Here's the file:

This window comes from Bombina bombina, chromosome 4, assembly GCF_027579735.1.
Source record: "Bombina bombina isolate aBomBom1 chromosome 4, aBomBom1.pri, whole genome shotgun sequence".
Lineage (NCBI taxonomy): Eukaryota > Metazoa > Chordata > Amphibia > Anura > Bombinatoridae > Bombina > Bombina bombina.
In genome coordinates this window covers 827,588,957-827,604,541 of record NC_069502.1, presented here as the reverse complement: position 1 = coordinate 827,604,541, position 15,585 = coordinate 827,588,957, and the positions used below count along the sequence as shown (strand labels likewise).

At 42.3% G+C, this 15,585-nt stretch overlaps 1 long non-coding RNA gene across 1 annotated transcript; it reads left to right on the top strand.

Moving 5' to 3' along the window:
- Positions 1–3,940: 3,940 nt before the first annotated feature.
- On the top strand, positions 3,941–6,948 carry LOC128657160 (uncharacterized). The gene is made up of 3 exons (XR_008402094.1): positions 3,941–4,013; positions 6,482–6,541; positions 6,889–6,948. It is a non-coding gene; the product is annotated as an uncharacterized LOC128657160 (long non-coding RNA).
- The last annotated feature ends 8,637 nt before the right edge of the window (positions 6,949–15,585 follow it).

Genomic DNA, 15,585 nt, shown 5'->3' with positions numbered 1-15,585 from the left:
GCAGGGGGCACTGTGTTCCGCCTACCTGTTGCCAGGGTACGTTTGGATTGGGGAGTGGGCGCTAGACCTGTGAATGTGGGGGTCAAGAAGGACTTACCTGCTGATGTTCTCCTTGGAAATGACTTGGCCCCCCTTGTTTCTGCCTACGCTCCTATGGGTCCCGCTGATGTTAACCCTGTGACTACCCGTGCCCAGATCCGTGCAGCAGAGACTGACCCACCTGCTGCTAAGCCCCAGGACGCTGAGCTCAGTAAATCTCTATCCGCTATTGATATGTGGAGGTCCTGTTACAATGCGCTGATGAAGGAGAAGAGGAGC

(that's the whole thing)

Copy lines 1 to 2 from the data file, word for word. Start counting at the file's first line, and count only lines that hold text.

This window comes from Bombina bombina, chromosome 4, assembly GCF_027579735.1.
Source record: "Bombina bombina isolate aBomBom1 chromosome 4, aBomBom1.pri, whole genome shotgun sequence".